This article is a guide for decision-making tools and techniques. It offers a variety of types, diagrams, group decision-making processes and models. And all of them are applicable in many business areas as finance, trading, and project management.
The main sections are:
Ok, we need a little bit of theory. Decisions do not come in one second. There are some general steps.
Define problem or opportunity – usually we find a beneficial opportunity we’d like to achieve or a negative issue we’d like to avoid. They come from many sources in one company and we have many of them in our day-to-day job usually. General techniques here are to keep track of the major risk and best opportunities you have.
Gather information – so we have some information which we need to keep in mind. It can be internal corporate culture or external legal requirements.
Define alternative solutions – this process can be individual or group. More about the group decision-making technique here. Individual definition of alternatives usually needs analytical skills.
Verify selection criteria – first keep in touch with company’s vision and mission, follow the strategic plan /to the point you have information/, align with the road map, check KPIs, bear in mind for impacted stakeholders’ interests.
Evaluate and select alternative solution – this is the big one. This article is mainly about the process of evaluating alternative solutions and selecting it.
Act and follow up – obviously, you need to act as decided and to check what is the impact of the implemented decisions.
Non-monetary decision-making tools and techniques
There are some decision-making tools and techniques which can help you to select alternatives based on their qualities without taking into consideration pure monetary impact.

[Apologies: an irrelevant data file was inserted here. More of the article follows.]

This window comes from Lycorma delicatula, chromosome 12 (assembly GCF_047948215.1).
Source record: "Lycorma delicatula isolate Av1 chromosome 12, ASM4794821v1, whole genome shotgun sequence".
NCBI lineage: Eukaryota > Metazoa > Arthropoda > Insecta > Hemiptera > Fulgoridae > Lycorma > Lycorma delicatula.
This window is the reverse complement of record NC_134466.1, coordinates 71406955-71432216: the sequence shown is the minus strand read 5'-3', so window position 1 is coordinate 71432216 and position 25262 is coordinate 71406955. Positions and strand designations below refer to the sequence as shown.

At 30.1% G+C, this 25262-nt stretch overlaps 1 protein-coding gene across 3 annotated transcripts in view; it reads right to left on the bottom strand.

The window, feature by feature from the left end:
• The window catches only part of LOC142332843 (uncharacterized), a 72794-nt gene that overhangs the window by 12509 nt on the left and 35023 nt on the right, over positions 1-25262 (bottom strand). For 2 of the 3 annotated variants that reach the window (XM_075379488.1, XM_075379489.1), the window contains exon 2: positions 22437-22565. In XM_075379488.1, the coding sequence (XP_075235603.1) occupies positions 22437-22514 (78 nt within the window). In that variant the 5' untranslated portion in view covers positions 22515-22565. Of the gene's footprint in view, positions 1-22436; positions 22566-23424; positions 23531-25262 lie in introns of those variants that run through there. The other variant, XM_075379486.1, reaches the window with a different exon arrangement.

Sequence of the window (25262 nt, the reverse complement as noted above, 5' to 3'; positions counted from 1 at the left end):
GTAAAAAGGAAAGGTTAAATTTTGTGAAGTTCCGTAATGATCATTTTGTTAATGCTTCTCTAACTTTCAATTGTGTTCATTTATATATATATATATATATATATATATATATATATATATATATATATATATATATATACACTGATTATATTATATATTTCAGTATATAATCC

One of the simple methods especially if we need to fix issues and find beneficial opportunities fast. Pareto diagram decision-making technique is based on 80/20 rules (80% of issues or opportunities come from 20 % causes). So defining what cause most issues/benefits could be crucial.
Example – we are a software company and need to decide how to improve our products. For that reason, we make questionnaire survey with our customers. The results go into Pareto diagram.
What do you see on the Pareto chart?
Obviously, the performance is poor and we need to improve it.
Bugs are an issue also.
But the system is usable, not overpriced and with a good support team.
So Pareto chart supports taking the decision to improve performance.
One of the best decision-making tools is called cause-and-effect diagram, also known as fishbone diagram or Ishikawa diagram.
It is a great technique for investigating the exact cause of an issue.
The fishbone of the diagram can vary each time. But there are some typical types of bones depending on your business.
Big five M in industry or IT: